Alfred Leslie Northey

Alfred Leslie Northey. Image courtesy National Archives of Australia.

Alfred Leslie Northey was born in Millthorpe in 1895 to Joseph Thomas and Elizabeth Northey. The family later moved to Sale Street in Orange where Alfred attended Orange Public School. After his education Alfred worked as a telephone attendant at the Orange Post Office.

In 1913 Alfred joined the railway department at Dubbo as a junior porter, a position he held for just over two years, until he enlisted for service in June 1915.

Upon enlistment, Alfred stated that he was a member of 42nd Infantry Militia. He was appointed to 20th Battalion 4th Reinforcements, D Company, embarking from Sydney in September 1915.

After further training in Egypt the 20th Battalion proceeded to France to serve on the Western Front. In July 1917 Alfred was appointed Lance Corporal. Two months later, on 20 September 1917, Alfred sustained a gunshot wound to the chest when leading his men into the Battle of Menin Road Ridge near Ypres. He was admitted to the 6th Australian Field Ambulance and later transferred to the 10th Casualty Clearing Station, where he died two days later from his wounds. He is buried at Lijssenthoek Military Cemetery in Belgium. Alfred was 22 when he died; he had served for two years and three months. Lance Corporal Northey was one of seven men from the Orange district to die during the Battle of Menin Road Ridge.

The Leader reported Alfred’s death on 5 October 1917, stating:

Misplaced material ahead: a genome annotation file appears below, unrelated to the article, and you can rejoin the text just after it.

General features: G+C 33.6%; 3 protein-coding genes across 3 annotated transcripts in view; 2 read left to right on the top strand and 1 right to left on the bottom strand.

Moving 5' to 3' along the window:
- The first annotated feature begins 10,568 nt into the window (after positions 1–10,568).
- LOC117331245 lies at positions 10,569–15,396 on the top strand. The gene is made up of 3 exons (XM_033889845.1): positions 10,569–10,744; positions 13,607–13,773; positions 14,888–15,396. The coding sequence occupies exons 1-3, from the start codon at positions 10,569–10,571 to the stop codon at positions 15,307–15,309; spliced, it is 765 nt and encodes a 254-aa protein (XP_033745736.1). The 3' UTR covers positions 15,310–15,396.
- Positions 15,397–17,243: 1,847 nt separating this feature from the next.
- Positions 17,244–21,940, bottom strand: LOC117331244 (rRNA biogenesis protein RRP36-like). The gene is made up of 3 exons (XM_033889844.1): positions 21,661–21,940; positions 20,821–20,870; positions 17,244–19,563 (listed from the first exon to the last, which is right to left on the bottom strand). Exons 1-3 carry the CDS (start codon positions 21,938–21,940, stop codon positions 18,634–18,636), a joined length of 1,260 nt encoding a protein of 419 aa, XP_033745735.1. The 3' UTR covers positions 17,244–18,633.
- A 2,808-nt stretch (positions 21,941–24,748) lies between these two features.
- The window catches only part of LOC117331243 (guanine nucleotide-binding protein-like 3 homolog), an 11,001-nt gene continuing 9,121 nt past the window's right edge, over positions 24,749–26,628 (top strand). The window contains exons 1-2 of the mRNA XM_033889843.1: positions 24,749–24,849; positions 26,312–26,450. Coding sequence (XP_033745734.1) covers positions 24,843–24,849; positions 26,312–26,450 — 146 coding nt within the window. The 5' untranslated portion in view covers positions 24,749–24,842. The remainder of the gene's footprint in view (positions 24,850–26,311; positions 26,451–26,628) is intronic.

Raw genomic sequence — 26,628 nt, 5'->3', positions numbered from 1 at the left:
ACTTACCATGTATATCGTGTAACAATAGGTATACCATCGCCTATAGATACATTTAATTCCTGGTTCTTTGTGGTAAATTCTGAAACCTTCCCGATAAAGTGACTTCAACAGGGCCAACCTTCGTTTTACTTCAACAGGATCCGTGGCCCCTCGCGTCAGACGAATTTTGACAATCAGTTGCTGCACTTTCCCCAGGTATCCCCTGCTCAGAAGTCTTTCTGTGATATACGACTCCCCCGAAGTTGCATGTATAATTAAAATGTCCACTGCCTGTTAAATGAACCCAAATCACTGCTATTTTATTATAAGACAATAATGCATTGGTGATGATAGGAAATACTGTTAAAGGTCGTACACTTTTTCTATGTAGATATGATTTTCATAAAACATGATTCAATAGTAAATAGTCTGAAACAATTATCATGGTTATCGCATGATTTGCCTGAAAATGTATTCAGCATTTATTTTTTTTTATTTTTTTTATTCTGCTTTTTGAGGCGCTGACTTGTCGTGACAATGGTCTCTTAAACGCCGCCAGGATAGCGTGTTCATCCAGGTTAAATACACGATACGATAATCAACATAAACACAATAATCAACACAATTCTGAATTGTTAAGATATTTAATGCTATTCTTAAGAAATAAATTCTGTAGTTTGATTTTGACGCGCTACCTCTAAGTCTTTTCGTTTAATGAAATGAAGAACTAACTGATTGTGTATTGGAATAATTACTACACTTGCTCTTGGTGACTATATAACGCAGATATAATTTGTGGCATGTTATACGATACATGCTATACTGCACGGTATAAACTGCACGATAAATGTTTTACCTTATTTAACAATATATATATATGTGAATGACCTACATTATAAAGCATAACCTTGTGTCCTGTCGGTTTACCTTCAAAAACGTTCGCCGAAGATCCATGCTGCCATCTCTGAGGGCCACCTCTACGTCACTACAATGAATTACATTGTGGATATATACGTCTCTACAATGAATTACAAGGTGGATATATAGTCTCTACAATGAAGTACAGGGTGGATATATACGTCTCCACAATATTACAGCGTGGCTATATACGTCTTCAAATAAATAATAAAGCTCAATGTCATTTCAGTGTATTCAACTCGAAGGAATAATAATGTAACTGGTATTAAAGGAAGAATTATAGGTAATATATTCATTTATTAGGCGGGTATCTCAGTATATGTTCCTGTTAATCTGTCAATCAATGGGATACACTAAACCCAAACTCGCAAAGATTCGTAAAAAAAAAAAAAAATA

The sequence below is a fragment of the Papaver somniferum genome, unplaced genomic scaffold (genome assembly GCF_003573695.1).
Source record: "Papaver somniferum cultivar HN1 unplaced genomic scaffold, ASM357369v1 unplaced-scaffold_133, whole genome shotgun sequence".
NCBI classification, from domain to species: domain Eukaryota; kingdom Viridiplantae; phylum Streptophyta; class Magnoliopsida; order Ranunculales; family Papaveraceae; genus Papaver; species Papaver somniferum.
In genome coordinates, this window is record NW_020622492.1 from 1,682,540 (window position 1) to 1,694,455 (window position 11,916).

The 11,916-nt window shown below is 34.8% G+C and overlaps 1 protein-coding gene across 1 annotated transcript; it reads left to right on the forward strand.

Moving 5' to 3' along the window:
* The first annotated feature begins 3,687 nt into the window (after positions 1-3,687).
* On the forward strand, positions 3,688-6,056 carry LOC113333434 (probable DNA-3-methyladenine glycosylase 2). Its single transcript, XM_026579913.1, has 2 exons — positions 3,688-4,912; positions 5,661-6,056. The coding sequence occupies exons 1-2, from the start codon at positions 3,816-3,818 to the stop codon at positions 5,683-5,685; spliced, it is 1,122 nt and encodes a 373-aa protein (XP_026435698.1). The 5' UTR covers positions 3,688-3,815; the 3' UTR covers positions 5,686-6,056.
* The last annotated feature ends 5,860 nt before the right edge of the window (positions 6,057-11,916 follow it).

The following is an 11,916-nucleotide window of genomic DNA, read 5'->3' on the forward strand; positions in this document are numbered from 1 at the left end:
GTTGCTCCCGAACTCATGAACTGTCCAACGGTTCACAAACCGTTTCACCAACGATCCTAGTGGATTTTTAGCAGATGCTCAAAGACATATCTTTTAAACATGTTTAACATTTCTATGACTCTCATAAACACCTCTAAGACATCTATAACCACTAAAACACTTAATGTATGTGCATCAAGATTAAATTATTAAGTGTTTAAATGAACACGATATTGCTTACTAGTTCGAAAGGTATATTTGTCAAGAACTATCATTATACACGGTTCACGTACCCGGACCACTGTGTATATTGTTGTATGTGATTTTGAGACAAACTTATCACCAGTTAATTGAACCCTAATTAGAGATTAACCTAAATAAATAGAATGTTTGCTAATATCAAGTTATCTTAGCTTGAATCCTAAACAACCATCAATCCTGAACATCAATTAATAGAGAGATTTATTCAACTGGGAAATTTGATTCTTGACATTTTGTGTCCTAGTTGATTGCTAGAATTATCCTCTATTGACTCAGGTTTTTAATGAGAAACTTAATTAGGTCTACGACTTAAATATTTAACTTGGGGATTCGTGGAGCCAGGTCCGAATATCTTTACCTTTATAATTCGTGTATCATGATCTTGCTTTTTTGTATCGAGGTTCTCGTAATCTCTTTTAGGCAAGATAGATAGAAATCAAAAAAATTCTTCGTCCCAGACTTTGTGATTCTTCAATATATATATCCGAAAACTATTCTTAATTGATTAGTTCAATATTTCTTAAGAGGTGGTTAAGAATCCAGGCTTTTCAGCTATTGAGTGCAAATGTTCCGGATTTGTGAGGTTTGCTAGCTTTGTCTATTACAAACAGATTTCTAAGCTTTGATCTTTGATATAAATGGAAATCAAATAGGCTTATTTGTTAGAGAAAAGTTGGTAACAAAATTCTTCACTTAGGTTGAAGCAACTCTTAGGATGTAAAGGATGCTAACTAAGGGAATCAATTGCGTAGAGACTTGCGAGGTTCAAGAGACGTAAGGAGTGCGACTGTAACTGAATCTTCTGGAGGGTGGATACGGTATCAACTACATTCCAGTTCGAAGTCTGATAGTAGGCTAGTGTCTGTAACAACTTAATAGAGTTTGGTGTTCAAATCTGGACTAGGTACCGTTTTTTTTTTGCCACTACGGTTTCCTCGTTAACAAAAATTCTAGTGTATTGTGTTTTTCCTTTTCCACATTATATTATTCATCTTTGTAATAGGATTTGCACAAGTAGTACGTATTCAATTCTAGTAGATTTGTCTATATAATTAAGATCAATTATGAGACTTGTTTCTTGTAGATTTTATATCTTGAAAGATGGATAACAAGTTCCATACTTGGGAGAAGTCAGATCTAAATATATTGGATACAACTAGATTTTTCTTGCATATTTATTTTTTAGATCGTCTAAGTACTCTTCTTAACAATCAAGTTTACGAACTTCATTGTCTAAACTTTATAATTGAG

To his heart-broken relatives the sympathy of the whole district goes out, but in their deep sorrow they have the grand consolation that their boy died in the defence of his country – the noblest death of all.

Later that month Alfred’s fiancée, Miss L Williams of Greenwich, Hurlstone Park, wrote a letter to the Base Records Office requesting confirmation of his death:

I was told by his relatives that he was reported as having died of wounds…but so far his name has not appeared in any casualty list.

The following month Alfred’s parents received a letter of condolence from his platoon leader, Lieutenant Henry Lachlan Cyrus Hailey who declared:

I cannot speak too highly of him or his work, and altogether he was a fine and brave little gentleman and soldier, and as such had the respect of his comrades, and confidence of the officers

Alfred is a commemorated on the Orange Public School Honour Roll, Holy Trinity Church Orange Honour Roll and on his sister Elsie’s headstone at Orange Cemetery. His name appears on the World War I Roll of Honour on the southern face of the Orange Cenotaph and on panel number 92 on the Roll of Honour at the Australian War Memorial in Canberra.

In 1923 the Anzac Memorial Avenue of trees was planted along Bathurst Road to commemorate fallen WWI soldiers. A tree was planted in honour of “Pte AL Northey”; it was donated by Fred Baker. Very few of the trees are still standing today.

Alfred Leslie Northey memorial plaque. Image courtesy Orange Cemetery.

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This entry was posted on September 22nd, 2017.